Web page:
I noted in an earlier post (More on OBC quotas, May 9) that one reason why reservations arouse so much hostility is that they are seen to be permanent, not a temporary measure meant to enable some sections to overcome long-existent handicaps. You have the classic position of the oppressed turning oppessor and dominant groups within reserved categories reducing reservations to a naked grab for spoils.
In an article in today's ET, Bodhisatva Ganguli touches on this point:
Much more relevant is one of the questions posed by the SC’s division bench, as to whether reservations can continue indefinitely and whether the government has unfettered power to reserve any percentage of seats. The question to be answered is whether this amounts to a violation of the fundamental right to equality for those denied the benefits of quotas. Not even the most sophisticated pro-reservation argument is willing to clarify whether reservations will eventually end, particularly in states where they have been in place for many decades, or are they part of a stable permanent arrangement. Clearly, some indeed see it as a semi-permanent arrangement as revealed by remarks that OBCs have ‘waited’ 56 years for their due. But there has been no legal bar on OBCs competing on merit. Indeed, one striking aspect of the debate is the lack of data on how many members of the OBC communities have made it on merit to IITs and IIMs in the past.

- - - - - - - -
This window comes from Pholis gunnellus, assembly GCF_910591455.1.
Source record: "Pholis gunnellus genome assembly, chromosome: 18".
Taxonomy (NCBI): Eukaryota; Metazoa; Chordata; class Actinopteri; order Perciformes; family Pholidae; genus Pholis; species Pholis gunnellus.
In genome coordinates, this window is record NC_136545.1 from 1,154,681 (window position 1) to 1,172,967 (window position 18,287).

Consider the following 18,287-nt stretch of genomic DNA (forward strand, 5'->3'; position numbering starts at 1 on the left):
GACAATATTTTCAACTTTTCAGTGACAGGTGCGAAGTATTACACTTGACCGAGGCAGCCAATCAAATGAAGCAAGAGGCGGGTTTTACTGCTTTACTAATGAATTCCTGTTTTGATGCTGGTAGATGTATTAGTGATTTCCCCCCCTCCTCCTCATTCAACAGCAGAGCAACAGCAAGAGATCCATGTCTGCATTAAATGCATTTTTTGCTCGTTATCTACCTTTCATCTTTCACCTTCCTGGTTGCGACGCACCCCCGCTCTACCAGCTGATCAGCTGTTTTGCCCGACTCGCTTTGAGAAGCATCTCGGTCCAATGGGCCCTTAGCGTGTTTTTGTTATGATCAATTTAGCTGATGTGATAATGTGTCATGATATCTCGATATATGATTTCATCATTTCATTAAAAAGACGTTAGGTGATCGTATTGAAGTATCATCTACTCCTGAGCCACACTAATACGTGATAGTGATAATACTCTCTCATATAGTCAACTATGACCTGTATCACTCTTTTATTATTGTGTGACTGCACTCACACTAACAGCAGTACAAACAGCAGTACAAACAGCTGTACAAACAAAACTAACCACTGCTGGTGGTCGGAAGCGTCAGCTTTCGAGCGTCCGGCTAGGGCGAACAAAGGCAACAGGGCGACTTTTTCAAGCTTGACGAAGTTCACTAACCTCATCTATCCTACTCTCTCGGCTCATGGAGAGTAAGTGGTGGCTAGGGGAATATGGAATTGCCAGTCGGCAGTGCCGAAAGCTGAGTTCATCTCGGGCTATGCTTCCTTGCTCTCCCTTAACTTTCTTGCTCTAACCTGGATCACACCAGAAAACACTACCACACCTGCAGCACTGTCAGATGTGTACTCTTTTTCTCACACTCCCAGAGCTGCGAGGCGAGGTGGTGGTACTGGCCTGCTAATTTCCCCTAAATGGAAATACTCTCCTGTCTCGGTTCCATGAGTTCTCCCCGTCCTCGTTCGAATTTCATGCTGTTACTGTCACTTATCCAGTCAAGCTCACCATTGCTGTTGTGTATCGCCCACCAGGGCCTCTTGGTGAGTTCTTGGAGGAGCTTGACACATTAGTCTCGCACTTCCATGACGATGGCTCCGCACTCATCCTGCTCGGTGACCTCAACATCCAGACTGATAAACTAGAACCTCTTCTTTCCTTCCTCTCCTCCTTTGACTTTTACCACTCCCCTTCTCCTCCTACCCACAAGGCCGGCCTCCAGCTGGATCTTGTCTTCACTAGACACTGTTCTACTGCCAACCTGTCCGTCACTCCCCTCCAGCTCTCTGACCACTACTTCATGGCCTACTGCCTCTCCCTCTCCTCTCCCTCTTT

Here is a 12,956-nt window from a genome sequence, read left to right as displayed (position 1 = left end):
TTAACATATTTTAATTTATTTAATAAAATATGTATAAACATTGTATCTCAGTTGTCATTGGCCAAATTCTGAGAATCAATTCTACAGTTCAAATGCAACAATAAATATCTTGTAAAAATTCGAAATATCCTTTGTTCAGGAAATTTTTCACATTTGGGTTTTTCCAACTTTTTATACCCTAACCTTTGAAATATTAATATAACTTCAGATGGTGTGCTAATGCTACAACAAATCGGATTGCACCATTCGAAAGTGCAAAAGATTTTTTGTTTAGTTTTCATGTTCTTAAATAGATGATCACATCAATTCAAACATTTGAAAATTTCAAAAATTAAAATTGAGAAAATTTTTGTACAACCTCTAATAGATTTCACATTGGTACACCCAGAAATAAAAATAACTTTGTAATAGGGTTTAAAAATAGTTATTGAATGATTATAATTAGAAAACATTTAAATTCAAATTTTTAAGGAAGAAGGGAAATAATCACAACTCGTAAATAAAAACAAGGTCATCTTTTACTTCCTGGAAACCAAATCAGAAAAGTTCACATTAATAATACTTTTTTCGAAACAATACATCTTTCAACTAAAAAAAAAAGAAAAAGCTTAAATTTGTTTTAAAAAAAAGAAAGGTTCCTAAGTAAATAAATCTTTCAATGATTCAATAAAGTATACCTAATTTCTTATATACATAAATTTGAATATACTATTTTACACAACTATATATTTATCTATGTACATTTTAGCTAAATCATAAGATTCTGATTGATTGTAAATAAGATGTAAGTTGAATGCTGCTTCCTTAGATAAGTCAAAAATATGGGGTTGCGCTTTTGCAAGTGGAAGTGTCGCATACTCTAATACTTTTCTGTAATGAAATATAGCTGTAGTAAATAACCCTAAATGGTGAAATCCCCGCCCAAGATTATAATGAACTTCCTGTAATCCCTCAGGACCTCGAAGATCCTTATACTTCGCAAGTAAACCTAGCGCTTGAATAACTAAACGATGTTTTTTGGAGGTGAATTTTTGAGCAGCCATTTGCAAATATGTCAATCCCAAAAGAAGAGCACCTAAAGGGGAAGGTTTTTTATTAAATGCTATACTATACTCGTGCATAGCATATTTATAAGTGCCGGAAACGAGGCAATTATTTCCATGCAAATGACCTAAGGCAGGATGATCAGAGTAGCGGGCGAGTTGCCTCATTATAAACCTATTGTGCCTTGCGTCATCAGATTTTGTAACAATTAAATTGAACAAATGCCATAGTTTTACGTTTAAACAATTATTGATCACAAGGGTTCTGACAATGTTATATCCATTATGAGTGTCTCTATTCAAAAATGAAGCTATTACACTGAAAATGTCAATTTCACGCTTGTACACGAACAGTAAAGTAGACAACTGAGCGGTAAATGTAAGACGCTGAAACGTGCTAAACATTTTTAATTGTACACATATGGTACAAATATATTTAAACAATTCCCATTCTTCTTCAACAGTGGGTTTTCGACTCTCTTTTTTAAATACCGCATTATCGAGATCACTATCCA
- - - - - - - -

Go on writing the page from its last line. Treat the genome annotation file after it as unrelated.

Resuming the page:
Incidentally, Ganguli thinks that the chances are that the SC will eventually uphold the policy of OBC reservation in educational institutions.